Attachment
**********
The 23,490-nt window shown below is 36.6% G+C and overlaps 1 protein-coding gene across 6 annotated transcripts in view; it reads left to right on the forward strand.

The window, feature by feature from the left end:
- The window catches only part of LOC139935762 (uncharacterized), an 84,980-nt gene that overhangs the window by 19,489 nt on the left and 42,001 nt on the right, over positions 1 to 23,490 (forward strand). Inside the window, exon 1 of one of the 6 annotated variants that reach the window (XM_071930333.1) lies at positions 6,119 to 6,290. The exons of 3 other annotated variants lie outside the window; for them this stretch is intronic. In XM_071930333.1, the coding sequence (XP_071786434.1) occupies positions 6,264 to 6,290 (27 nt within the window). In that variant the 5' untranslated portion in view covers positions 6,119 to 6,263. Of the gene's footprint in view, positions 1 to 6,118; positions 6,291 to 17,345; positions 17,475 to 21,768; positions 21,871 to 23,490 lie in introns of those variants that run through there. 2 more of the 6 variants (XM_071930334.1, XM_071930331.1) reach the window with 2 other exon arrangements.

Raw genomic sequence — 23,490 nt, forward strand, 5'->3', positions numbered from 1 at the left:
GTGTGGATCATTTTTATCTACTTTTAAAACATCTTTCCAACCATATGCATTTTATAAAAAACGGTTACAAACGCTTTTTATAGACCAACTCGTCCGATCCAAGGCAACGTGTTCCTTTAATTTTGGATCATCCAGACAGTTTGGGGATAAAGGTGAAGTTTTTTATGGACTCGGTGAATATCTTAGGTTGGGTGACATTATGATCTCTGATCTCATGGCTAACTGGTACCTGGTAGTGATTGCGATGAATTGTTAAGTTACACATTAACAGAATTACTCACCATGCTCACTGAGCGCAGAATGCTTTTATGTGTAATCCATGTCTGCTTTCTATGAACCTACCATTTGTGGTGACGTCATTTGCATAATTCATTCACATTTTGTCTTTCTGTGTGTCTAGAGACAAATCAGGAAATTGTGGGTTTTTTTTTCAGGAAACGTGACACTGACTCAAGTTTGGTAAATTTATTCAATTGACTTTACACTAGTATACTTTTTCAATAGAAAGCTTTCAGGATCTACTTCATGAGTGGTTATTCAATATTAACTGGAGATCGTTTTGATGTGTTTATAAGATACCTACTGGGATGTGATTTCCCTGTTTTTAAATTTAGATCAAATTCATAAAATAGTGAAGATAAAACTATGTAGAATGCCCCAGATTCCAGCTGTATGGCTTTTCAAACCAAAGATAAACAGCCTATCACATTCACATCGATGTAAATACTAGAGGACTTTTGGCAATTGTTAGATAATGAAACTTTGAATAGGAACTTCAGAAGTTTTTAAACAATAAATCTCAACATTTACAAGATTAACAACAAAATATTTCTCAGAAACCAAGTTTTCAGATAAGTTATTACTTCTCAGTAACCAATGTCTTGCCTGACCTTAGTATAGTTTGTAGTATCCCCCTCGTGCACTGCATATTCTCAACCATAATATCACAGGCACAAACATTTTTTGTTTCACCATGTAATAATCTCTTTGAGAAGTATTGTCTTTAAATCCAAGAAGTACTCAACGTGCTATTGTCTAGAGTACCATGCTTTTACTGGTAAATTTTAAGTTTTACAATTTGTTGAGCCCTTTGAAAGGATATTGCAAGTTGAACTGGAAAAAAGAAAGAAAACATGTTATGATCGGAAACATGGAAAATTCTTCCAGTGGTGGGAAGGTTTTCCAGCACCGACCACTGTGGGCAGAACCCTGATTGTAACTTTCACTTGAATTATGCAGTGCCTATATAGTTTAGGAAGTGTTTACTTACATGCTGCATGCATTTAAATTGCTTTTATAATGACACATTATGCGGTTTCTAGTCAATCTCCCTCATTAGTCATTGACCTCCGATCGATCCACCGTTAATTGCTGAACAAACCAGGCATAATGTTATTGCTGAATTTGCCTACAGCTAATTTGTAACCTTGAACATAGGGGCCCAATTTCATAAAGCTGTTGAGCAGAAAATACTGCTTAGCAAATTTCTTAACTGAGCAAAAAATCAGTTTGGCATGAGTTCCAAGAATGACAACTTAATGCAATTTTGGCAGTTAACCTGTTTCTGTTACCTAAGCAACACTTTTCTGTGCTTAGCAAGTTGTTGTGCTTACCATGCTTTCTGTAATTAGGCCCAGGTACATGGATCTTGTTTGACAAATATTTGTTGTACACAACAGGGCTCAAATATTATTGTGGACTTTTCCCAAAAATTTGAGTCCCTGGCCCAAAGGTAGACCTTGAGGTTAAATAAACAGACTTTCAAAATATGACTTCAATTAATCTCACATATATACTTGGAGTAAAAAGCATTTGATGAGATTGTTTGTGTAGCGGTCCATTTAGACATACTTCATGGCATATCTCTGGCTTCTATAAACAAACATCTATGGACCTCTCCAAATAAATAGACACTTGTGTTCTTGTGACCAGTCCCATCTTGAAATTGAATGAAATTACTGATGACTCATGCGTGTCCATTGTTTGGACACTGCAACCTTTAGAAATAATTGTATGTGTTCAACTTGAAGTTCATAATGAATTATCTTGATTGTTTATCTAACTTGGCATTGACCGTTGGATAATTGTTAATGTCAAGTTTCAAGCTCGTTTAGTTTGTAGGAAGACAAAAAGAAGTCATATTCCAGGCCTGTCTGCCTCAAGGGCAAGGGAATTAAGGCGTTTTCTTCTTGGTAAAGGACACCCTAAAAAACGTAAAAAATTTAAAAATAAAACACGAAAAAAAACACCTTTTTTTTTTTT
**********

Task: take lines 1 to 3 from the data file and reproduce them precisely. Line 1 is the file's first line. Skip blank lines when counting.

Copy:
The 23,490-nt window shown below is 36.6% G+C and overlaps 1 protein-coding gene across 6 annotated transcripts in view; it reads left to right on the forward strand.

The window, feature by feature from the left end:
- The window catches only part of LOC139935762 (uncharacterized), an 84,980-nt gene that overhangs the window by 19,489 nt on the left and 42,001 nt on the right, over positions 1 to 23,490 (forward strand). Inside the window, exon 1 of one of the 6 annotated variants that reach the window (XM_071930333.1) lies at positions 6,119 to 6,290. The exons of 3 other annotated variants lie outside the window; for them this stretch is intronic. In XM_071930333.1, the coding sequence (XP_071786434.1) occupies positions 6,264 to 6,290 (27 nt within the window). In that variant the 5' untranslated portion in view covers positions 6,119 to 6,263. Of the gene's footprint in view, positions 1 to 6,118; positions 6,291 to 17,345; positions 17,475 to 21,768; positions 21,871 to 23,490 lie in introns of those variants that run through there. 2 more of the 6 variants (XM_071930334.1, XM_071930331.1) reach the window with 2 other exon arrangements.